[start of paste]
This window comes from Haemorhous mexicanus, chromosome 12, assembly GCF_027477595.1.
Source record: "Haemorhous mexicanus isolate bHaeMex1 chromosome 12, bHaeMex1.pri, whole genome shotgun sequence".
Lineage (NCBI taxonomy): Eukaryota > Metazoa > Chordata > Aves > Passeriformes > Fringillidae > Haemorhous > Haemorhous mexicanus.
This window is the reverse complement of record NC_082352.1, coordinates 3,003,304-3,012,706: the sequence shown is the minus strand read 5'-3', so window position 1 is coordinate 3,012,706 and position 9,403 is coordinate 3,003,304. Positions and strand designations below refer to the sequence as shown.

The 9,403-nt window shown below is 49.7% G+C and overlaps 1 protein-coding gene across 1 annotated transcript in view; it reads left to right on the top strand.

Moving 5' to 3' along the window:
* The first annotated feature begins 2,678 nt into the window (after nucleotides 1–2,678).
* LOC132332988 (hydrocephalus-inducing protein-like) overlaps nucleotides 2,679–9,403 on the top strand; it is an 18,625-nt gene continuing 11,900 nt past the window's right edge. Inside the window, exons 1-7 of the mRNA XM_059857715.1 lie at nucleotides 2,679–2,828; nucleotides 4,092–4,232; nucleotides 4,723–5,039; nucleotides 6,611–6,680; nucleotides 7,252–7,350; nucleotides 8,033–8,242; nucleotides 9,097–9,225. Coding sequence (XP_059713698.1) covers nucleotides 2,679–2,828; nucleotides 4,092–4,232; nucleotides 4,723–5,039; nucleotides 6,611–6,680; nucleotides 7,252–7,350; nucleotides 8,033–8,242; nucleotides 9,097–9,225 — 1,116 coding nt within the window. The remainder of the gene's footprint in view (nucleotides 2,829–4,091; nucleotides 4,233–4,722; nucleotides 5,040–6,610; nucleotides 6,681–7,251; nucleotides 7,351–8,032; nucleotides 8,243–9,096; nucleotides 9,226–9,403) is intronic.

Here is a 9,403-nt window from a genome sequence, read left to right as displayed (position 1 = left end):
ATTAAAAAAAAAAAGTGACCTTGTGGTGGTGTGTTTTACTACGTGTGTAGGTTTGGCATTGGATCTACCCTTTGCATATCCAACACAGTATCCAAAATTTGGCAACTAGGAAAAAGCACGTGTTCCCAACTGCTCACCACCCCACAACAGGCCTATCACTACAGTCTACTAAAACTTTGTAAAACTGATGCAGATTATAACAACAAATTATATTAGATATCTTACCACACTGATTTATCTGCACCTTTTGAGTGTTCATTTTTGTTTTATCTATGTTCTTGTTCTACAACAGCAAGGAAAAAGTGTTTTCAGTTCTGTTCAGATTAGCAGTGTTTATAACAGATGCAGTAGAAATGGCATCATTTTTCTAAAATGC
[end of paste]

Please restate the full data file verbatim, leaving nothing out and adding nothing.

This window comes from Haemorhous mexicanus, chromosome 12, assembly GCF_027477595.1.
Source record: "Haemorhous mexicanus isolate bHaeMex1 chromosome 12, bHaeMex1.pri, whole genome shotgun sequence".
Lineage (NCBI taxonomy): Eukaryota > Metazoa > Chordata > Aves > Passeriformes > Fringillidae > Haemorhous > Haemorhous mexicanus.
This window is the reverse complement of record NC_082352.1, coordinates 3,003,304-3,012,706: the sequence shown is the minus strand read 5'-3', so window position 1 is coordinate 3,012,706 and position 9,403 is coordinate 3,003,304. Positions and strand designations below refer to the sequence as shown.

The 9,403-nt window shown below is 49.7% G+C and overlaps 1 protein-coding gene across 1 annotated transcript in view; it reads left to right on the top strand.

Moving 5' to 3' along the window:
* The first annotated feature begins 2,678 nt into the window (after nucleotides 1–2,678).
* LOC132332988 (hydrocephalus-inducing protein-like) overlaps nucleotides 2,679–9,403 on the top strand; it is an 18,625-nt gene continuing 11,900 nt past the window's right edge. Inside the window, exons 1-7 of the mRNA XM_059857715.1 lie at nucleotides 2,679–2,828; nucleotides 4,092–4,232; nucleotides 4,723–5,039; nucleotides 6,611–6,680; nucleotides 7,252–7,350; nucleotides 8,033–8,242; nucleotides 9,097–9,225. Coding sequence (XP_059713698.1) covers nucleotides 2,679–2,828; nucleotides 4,092–4,232; nucleotides 4,723–5,039; nucleotides 6,611–6,680; nucleotides 7,252–7,350; nucleotides 8,033–8,242; nucleotides 9,097–9,225 — 1,116 coding nt within the window. The remainder of the gene's footprint in view (nucleotides 2,829–4,091; nucleotides 4,233–4,722; nucleotides 5,040–6,610; nucleotides 6,681–7,251; nucleotides 7,351–8,032; nucleotides 8,243–9,096; nucleotides 9,226–9,403) is intronic.

Here is a 9,403-nt window from a genome sequence, read left to right as displayed (position 1 = left end):
ATTAAAAAAAAAAAGTGACCTTGTGGTGGTGTGTTTTACTACGTGTGTAGGTTTGGCATTGGATCTACCCTTTGCATATCCAACACAGTATCCAAAATTTGGCAACTAGGAAAAAGCACGTGTTCCCAACTGCTCACCACCCCACAACAGGCCTATCACTACAGTCTACTAAAACTTTGTAAAACTGATGCAGATTATAACAACAAATTATATTAGATATCTTACCACACTGATTTATCTGCACCTTTTGAGTGTTCATTTTTGTTTTATCTATGTTCTTGTTCTACAACAGCAAGGAAAAAGTGTTTTCAGTTCTGTTCAGATTAGCAGTGTTTATAACAGATGCAGTAGAAATGGCATCATTTTTCTAAAATGC